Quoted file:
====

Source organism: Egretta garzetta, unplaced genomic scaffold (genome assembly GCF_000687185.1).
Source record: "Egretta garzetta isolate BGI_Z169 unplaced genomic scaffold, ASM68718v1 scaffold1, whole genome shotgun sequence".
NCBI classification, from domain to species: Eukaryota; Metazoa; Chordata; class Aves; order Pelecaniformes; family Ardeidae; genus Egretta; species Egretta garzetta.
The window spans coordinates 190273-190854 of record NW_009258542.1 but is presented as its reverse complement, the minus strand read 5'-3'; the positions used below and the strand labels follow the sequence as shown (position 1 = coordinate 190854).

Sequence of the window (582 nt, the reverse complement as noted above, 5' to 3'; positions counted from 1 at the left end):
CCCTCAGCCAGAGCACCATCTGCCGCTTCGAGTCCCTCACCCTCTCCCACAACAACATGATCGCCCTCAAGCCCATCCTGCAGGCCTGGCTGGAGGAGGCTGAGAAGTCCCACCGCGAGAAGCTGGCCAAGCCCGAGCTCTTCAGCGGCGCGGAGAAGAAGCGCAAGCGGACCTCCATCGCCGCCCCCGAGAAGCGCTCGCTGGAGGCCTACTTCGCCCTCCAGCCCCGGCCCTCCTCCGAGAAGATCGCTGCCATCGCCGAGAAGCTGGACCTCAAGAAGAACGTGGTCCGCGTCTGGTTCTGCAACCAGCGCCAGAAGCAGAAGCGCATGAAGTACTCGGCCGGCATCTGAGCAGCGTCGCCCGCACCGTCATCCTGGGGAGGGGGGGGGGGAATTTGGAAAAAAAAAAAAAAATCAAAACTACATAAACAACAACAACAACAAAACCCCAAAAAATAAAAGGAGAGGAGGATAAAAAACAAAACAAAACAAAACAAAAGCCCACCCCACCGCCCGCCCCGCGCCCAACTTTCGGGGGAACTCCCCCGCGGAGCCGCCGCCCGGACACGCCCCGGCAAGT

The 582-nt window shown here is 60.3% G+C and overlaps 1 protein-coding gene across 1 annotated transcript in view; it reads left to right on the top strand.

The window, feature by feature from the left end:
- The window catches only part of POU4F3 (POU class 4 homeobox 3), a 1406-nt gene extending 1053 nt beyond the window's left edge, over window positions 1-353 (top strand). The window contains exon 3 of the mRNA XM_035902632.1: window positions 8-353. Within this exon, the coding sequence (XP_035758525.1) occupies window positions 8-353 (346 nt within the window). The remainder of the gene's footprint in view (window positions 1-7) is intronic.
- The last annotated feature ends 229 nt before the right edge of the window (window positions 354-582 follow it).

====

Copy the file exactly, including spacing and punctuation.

Source organism: Egretta garzetta, unplaced genomic scaffold (genome assembly GCF_000687185.1).
Source record: "Egretta garzetta isolate BGI_Z169 unplaced genomic scaffold, ASM68718v1 scaffold1, whole genome shotgun sequence".
NCBI classification, from domain to species: Eukaryota; Metazoa; Chordata; class Aves; order Pelecaniformes; family Ardeidae; genus Egretta; species Egretta garzetta.
The window spans coordinates 190273-190854 of record NW_009258542.1 but is presented as its reverse complement, the minus strand read 5'-3'; the positions used below and the strand labels follow the sequence as shown (position 1 = coordinate 190854).

Sequence of the window (582 nt, the reverse complement as noted above, 5' to 3'; positions counted from 1 at the left end):
CCCTCAGCCAGAGCACCATCTGCCGCTTCGAGTCCCTCACCCTCTCCCACAACAACATGATCGCCCTCAAGCCCATCCTGCAGGCCTGGCTGGAGGAGGCTGAGAAGTCCCACCGCGAGAAGCTGGCCAAGCCCGAGCTCTTCAGCGGCGCGGAGAAGAAGCGCAAGCGGACCTCCATCGCCGCCCCCGAGAAGCGCTCGCTGGAGGCCTACTTCGCCCTCCAGCCCCGGCCCTCCTCCGAGAAGATCGCTGCCATCGCCGAGAAGCTGGACCTCAAGAAGAACGTGGTCCGCGTCTGGTTCTGCAACCAGCGCCAGAAGCAGAAGCGCATGAAGTACTCGGCCGGCATCTGAGCAGCGTCGCCCGCACCGTCATCCTGGGGAGGGGGGGGGGGAATTTGGAAAAAAAAAAAAAAATCAAAACTACATAAACAACAACAACAACAAAACCCCAAAAAATAAAAGGAGAGGAGGATAAAAAACAAAACAAAACAAAACAAAAGCCCACCCCACCGCCCGCCCCGCGCCCAACTTTCGGGGGAACTCCCCCGCGGAGCCGCCGCCCGGACACGCCCCGGCAAGT

The 582-nt window shown here is 60.3% G+C and overlaps 1 protein-coding gene across 1 annotated transcript in view; it reads left to right on the top strand.

The window, feature by feature from the left end:
- The window catches only part of POU4F3 (POU class 4 homeobox 3), a 1406-nt gene extending 1053 nt beyond the window's left edge, over window positions 1-353 (top strand). The window contains exon 3 of the mRNA XM_035902632.1: window positions 8-353. Within this exon, the coding sequence (XP_035758525.1) occupies window positions 8-353 (346 nt within the window). The remainder of the gene's footprint in view (window positions 1-7) is intronic.
- The last annotated feature ends 229 nt before the right edge of the window (window positions 354-582 follow it).